Napolitano also called on lawmakers to pass legislation that would target property managers of drop houses.
“Strengthen the law, so we can get to that middleman,” Napolitano said.
In chapter four, transportation and growth, the governor urge the Legislature to write a comprehensive, statewide transportation plan and put it to voters in 2008 or 2009.
Though lawmakers agreed that a plan is needed, some were dubious it could be crafted this session.
The governor has been meeting with lawmakers and business leaders on transportation, as well as a measure to reform laws governing 9.3 million acres of state trust land.
“If you deal with state transportation and state trust land reform, you will have created an important legacy for Arizona,” she said.
To replace the “crazy quilt” of local energy conservation rules, Napolitano said, the state needs minimum standards for all new construction and new energy efficiency standards for appliances.
Finally, the governor offered broad plans for health care, the fifth chapter, including extending coverage to children up to the age of 25, and allowing families to buy into the state’s indigent health care program to get coverage for their children.
“For parents fighting for health care for their children, this new program – call it “KidsShare” – would be a viable option,” she said.
But Republicans said it’s just another example of big government getting bigger.
“It can’t be just about expanding government and regulation in these areas,” said Thayer Verschoor, R-Gilbert.
And Farnsworth accused Napolitano of leaving a legacy of debt.
“What she’s going to leave is a legacy of social programs, where everyone is reliant on government for everything,” he said. “She’s ignoring the kids who are going to have to pay for our fiscal malpractice.”
To improve health care in rural areas and recruit more doctors, nurses and dentists, Napolitano wants to triple funding for a state loan repayment program. She said there would be no state costs involved.
Among her executive orders Monday, Napolitano directed that the parents of children in the child welfare system be the “first in line” for substance abuse treatment.
Republicans have targeted the treatment program for $2 million in cuts to help balance the budget.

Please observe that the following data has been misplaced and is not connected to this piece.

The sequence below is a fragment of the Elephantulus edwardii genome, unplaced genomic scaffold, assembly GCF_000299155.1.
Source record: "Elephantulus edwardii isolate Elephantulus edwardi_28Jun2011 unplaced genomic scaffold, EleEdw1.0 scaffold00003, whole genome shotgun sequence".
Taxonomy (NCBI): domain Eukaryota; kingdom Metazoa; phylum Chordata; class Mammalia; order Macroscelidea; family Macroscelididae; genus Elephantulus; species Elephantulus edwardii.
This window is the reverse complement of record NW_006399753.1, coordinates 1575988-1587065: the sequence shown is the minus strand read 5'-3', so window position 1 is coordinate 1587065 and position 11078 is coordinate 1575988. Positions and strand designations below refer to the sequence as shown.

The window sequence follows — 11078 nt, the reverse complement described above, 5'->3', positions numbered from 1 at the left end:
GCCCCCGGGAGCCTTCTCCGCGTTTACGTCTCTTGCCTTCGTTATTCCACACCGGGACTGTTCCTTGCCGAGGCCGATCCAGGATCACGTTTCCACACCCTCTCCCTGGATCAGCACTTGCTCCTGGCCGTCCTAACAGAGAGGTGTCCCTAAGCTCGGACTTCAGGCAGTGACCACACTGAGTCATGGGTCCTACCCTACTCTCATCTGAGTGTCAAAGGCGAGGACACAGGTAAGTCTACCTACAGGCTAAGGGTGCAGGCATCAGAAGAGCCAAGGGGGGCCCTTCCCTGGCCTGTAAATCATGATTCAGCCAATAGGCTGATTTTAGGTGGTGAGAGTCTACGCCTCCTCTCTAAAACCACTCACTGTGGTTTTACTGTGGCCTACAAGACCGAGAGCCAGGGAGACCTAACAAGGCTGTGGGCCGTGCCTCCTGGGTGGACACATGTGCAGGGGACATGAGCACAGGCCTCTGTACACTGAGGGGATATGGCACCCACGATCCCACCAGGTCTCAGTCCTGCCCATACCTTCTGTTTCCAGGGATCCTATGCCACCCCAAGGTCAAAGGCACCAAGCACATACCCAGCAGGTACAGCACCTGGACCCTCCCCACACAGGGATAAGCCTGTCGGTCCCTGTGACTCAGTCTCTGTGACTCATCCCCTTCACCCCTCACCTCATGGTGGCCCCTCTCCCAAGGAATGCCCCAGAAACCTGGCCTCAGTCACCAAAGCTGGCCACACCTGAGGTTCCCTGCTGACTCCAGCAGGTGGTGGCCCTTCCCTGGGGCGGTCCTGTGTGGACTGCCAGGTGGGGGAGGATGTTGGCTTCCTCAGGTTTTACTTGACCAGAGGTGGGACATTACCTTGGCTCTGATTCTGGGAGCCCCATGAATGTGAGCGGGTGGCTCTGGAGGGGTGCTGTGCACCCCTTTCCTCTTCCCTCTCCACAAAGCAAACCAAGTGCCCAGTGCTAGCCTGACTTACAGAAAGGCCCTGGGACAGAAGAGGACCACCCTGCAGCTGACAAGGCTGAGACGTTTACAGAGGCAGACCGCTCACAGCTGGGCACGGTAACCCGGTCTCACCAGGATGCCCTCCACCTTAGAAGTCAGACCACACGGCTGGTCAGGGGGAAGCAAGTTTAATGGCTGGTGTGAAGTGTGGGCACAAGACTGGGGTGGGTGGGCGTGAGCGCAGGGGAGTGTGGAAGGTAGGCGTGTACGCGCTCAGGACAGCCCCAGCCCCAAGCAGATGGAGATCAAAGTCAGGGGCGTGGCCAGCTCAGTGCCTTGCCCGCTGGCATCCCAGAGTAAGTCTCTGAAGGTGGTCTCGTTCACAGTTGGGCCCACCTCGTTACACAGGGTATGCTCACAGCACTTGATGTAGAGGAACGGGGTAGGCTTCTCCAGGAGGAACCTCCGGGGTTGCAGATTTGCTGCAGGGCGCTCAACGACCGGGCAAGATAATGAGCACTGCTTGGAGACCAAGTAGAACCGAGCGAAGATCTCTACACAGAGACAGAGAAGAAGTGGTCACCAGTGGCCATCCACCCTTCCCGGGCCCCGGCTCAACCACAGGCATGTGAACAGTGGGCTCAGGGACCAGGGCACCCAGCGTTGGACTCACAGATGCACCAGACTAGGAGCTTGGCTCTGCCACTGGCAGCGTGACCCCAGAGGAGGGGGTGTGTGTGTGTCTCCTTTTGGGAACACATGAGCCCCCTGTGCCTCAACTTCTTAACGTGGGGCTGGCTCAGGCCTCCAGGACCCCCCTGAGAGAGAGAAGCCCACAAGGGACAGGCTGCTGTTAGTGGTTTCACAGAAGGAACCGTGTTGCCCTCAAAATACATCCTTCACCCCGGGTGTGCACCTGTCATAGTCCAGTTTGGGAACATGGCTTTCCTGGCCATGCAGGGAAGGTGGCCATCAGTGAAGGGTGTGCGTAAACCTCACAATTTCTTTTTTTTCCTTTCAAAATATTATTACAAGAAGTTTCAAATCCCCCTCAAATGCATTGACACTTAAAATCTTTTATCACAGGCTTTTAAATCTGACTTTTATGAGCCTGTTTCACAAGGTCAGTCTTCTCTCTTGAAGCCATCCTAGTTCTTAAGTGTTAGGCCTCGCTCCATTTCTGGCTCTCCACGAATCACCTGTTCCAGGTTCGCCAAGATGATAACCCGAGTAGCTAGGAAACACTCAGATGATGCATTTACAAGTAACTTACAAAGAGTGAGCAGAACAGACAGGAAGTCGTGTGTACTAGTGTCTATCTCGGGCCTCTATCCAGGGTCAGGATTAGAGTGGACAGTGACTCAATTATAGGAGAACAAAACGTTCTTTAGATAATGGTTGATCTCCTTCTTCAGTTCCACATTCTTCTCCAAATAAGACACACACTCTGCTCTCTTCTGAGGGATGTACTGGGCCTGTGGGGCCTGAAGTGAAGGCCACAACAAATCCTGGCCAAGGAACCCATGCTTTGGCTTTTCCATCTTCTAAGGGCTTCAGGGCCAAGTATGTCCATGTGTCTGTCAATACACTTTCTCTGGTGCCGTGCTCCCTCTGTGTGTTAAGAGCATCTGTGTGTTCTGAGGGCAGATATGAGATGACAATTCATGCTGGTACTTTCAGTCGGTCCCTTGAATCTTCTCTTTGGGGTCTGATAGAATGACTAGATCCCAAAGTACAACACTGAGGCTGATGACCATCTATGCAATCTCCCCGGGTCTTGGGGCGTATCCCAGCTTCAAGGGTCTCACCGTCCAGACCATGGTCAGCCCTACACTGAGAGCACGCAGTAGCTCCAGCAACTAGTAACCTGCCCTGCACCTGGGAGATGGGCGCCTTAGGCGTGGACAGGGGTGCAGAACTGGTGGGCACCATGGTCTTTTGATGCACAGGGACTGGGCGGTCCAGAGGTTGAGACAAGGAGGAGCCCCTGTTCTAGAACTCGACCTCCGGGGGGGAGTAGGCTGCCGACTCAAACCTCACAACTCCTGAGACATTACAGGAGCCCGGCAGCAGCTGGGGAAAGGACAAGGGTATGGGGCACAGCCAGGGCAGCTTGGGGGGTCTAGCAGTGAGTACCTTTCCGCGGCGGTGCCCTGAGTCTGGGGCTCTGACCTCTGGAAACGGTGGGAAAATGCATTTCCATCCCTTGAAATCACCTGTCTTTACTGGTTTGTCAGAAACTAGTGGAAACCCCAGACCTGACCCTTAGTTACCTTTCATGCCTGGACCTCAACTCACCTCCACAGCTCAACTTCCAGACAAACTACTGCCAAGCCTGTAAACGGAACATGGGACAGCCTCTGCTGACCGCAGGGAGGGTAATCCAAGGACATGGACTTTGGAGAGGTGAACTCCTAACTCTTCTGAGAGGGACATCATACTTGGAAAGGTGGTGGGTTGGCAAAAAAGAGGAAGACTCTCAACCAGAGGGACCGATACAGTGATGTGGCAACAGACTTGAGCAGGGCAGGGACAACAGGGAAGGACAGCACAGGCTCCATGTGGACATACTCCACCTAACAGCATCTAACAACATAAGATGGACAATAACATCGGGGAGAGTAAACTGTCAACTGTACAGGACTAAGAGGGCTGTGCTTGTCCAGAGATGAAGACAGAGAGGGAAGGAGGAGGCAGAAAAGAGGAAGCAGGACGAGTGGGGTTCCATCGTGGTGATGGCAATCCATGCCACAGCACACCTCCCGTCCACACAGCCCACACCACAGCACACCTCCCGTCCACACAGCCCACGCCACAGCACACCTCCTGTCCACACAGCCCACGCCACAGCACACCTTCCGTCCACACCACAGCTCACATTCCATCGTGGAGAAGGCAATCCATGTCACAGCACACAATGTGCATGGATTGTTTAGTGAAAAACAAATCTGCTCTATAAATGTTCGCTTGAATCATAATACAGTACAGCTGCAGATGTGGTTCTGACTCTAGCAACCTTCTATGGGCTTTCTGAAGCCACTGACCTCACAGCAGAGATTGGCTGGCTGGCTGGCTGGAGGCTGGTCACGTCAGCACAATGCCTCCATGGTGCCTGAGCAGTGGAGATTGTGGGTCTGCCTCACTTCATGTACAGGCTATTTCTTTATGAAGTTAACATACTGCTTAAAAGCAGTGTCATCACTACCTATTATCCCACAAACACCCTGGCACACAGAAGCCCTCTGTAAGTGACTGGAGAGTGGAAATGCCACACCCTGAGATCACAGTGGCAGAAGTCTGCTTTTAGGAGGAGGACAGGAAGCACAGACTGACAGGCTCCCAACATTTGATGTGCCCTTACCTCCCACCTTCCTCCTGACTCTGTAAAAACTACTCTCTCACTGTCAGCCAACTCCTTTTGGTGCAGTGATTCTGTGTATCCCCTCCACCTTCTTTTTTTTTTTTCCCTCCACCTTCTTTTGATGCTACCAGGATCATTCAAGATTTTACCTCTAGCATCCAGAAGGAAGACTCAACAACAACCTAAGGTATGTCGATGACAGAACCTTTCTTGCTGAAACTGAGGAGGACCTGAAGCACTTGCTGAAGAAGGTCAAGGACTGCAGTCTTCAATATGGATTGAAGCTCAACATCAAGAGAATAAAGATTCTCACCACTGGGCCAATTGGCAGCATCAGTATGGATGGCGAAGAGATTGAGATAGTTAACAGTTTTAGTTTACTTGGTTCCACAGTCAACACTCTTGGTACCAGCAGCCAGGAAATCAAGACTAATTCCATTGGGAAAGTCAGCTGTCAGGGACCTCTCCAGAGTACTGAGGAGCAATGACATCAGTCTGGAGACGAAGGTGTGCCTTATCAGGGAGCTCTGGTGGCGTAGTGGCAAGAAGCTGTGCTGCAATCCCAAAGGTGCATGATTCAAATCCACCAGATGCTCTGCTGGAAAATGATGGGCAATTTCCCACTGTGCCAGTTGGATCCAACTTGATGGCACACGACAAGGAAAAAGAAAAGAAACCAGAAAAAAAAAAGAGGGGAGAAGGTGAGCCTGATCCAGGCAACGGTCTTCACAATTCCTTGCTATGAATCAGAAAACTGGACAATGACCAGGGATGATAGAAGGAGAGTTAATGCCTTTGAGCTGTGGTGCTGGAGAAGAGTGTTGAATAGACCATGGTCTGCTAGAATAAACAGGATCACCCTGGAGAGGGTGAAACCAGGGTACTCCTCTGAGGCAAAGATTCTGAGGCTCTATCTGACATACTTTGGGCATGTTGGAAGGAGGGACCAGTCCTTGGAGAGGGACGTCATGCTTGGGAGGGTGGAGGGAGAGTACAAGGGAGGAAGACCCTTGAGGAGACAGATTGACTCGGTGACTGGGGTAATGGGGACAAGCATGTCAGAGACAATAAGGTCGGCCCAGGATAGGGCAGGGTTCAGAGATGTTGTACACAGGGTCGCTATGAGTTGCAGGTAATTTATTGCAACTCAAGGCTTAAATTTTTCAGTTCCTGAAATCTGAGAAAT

Another executive order eliminates about a dozen state boards and commissions that have run their course.
The GOP plan would rely on budget cuts to bridge most of the current-year deficit, while Napolitano’s plan makes less than $100 million in actual cuts. Republicans said her ideas were too lofty, and potentially expensive, in such tight economic times.
But Napolitano urged lawmakers to look past the budget deficit and keep planning for the future.
“Our story is also about a government that lived up to its end of the bargain, and didn’t give up when the going got a little tough.”
State of the State highlights
Key proposals by Gov. Janet Napolitano in her State of the State address:
• Provide free tuition at state universities and community colleges for any child who maintains a B average in high school.
• Fix the rate of tuition at state universities for all four years.
• Raise dropout age to 18.
• Enact new protections for homeowners against being cheated out of the equity in their houses.
• Approve regulation of mortgage loan officers.
• Require health insurers to cover children on their parents’ policy until age 25 regardless of student status.
• Allow parents to buy insurance for their children in a state program at the state’s cost.
• Prohibit anonymous complaints under state’s employer sanctions law.
• Create exceptions to loss of license under sanctions law for firms that provide “vital infrastructure” like nursing homes and hospitals.
• Forbid use of proceeds seized by prosecutors in racketeering cases for publicity for elected officials.
• Appropriate additional funds for more Child Protective Services caseworkers.
• Approve alternate “3-in-1” state driver’s license.
• Put a measure on the ballot this year or next to fund transportation improvements with new taxes.
• Approve a Tucson-Phoenix passenger rail line.
• Enact statewide conservation standards for new construction.
• Address “greenhouse gas” emissions with energy efficiency standards for appliances.
• Allow law enforcement to prosecute property managers who rent out homes as “drop houses” for illegal immigrants.
• Enact a yet-to-be finalized plan to reform how state trust lands are managed and sold off.
SOURCE: Capitol Media Services